Uniform Program, Workwear, Workplace Safety

Workplace Safety: Definition of Cold Stress

What is cold stress?

Cold stress is an umbrella term that refers to cold-related illnesses that occur when the body can no longer maintain its normal temperature. These illnesses range from mild and treatable to permanent tissue damage and death.

Four factors contribute to cold stress:

  1. Cold temperatures
  2. High or cold winds
  3. Dampness
  4. Cold water.

Cold stress can happen even in moderate temperatures. For example, a temperature of 40° F with a 35 mph wind can make it feel like 28° F. (This is known as the wind chill factor). If it is raining, conditions become even more dangerous.

Many occupations are at risk for cold stress, including snow clean-up crews, sanitation workers, miners, police and emergency response personnel, and construction workers. Any employee who works in cold and wet conditions for a prolonged period could suffer from cold stress.

Certain pre-existing conditions, medications, and physical conditioning can exacerbate cold stress. Pre-existing conditions that can aggravate cold stress include hypertension, hypothyroidism, diabetes, asthma, and bronchitis. Medications that can increase cold stress include antidepressants, sedatives, tranquilizers, heart medication, and alcohol. Finally, people in poor physical condition or who are older might be higher risks for cold stress.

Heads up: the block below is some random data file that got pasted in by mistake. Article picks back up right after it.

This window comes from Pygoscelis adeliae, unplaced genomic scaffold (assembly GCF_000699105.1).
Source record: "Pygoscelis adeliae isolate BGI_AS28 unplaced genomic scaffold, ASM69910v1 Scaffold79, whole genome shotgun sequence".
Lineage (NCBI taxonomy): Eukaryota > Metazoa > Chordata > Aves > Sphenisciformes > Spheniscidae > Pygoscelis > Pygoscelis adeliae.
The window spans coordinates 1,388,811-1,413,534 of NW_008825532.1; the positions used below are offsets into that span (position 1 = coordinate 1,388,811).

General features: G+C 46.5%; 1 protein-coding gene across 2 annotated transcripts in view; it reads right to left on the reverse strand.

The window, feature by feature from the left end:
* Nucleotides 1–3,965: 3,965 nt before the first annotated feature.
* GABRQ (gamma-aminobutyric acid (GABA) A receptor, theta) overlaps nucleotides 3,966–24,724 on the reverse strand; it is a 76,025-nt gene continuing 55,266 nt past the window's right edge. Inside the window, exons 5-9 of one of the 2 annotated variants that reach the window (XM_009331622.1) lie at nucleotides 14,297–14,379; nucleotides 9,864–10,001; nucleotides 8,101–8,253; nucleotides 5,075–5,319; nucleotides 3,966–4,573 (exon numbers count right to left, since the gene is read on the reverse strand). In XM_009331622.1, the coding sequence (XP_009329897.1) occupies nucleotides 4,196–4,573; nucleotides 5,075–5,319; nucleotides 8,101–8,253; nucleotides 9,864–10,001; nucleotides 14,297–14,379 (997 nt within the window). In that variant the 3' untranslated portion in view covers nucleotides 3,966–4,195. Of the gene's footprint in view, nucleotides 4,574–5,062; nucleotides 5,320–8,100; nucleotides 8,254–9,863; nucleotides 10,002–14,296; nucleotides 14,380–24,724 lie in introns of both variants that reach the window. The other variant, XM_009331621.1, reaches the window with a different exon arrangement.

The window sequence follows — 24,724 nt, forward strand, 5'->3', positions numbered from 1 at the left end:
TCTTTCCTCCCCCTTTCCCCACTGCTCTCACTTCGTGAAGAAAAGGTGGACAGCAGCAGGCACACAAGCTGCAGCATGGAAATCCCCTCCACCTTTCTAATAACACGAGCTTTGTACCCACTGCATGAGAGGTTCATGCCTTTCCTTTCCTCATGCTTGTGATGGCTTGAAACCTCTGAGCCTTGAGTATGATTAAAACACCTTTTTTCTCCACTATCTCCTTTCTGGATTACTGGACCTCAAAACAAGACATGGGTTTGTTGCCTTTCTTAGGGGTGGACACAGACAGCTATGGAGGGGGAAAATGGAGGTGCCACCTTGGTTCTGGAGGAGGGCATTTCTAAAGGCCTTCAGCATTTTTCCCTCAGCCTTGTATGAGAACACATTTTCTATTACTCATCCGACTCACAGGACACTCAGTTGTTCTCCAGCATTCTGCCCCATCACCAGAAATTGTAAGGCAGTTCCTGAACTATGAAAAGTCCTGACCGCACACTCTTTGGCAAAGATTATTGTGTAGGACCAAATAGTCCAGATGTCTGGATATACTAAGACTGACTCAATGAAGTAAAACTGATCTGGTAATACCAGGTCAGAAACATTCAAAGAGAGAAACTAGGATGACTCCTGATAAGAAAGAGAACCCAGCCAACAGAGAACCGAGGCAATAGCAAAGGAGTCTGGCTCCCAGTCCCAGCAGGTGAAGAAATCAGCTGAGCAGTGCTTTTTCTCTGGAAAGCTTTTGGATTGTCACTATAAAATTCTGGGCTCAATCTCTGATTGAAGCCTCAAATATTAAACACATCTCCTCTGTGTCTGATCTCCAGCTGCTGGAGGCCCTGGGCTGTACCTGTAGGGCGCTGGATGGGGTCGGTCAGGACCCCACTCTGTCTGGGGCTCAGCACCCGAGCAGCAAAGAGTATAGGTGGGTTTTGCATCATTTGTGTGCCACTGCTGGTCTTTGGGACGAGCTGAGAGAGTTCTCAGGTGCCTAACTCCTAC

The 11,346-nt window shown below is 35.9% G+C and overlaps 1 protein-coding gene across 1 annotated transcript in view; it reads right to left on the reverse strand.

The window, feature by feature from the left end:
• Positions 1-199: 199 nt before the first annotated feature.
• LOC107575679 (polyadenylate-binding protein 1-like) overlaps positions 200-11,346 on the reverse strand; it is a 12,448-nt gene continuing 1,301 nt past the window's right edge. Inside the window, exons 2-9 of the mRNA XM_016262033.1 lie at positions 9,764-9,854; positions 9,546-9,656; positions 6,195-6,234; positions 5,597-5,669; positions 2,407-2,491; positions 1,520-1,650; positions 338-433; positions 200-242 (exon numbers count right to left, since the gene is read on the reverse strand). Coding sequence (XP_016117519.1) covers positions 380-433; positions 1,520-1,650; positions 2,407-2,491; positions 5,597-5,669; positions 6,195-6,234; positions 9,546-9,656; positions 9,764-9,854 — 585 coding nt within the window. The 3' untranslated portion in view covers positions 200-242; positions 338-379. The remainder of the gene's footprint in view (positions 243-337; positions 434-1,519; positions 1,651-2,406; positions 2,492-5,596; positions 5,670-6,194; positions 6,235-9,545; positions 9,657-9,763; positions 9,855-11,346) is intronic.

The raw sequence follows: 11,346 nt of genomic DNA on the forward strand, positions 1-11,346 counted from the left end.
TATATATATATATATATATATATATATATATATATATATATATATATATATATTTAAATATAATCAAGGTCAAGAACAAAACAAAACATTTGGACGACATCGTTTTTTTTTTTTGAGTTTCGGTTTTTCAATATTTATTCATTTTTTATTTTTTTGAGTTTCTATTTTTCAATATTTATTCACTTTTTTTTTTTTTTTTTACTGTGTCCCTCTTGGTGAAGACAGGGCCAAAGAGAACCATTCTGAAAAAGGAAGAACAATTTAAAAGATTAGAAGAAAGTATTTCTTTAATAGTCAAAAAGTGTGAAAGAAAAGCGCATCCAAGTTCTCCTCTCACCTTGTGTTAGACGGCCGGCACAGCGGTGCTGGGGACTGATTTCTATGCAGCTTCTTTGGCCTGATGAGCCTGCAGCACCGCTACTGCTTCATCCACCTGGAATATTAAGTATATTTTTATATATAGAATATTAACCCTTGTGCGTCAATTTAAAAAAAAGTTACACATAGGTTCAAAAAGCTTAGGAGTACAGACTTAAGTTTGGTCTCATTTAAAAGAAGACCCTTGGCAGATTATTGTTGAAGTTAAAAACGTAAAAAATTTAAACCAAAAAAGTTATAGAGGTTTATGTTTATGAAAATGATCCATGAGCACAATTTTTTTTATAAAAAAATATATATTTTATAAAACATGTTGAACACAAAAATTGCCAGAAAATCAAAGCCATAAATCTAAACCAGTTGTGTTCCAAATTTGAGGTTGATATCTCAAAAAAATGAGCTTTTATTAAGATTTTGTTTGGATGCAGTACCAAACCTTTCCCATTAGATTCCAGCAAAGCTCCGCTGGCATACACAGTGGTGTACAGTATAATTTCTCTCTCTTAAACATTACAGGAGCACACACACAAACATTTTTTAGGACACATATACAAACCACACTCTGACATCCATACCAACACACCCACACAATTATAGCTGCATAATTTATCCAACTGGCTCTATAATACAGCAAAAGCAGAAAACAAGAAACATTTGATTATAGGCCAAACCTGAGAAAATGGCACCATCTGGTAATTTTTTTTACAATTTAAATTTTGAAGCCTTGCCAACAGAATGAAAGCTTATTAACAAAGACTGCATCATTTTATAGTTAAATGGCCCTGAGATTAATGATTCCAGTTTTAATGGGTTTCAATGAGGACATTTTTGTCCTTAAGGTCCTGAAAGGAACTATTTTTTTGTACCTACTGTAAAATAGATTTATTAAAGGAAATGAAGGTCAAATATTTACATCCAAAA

Cold Stress Illnesses

If people are exposed to cold, wind, dampness, and cold water for long periods of time, their body will use most of its stored energy to maintain its internal temperature. When the body can no longer sustain a normal temperature of 98.6° F, blood flow will shift from the extremities (e.g., hands, feet, arms, legs) to the core (e.g., chest and abdomen). When this happens, the conditions are right for several cold-related illnesses—most notably hypothermia and frostbite.

Hypothermia (which means “low heat”) occurs when body heat is lost faster than it can be replaced and body temperature drops below 95° F. Hypothermia starts with shivering but can quickly progress to slurred speech, lack of coordination, and memory loss. As symptoms become more severe, recovery becomes increasingly difficult.

Frostbite happens when layers of skin tissue freeze. Frostbite usually occurs in the extremities, such as the face, ears, fingers, and toes. Symptoms include tingling and stinging followed by numbness. The skin will turn from red to purple to white and will be cold and waxy. Touching cold metal will cause frostbite faster than exposure to cold temperatures alone. Once an area is affected by frostbite, it will always be susceptible.

When feet become wet or damp, trench foot (or immersion foot) can become a problem. Trench foot occurs when feet are in cold water for too long. Symptoms include tingling, itching, burning, and blistering.

Another illness related to cold stress is chilblains, which happens when the skin is repeatedly exposed to temperatures just above freezing and small blood vessels become inflamed. The most affected areas are cheeks, ears, fingers, and toes. Symptoms include itching, red patches, swelling, and blistering. Chilblains is usually not permanent but can lead to infection.

For detailed information on recognizing and treating the illnesses related to cold stress, check out this newsletter published by the Colorado School of Mines.

Fortunately, cold stress can be avoided by following proper safety precautions and dressing appropriately.

Cold Stress Can Be Avoided

If you are interested in learning more about appropriate cold weather gear for your team, contact us today.



New call-to-action


Topics:   Uniform Program, Workwear, Workplace Safety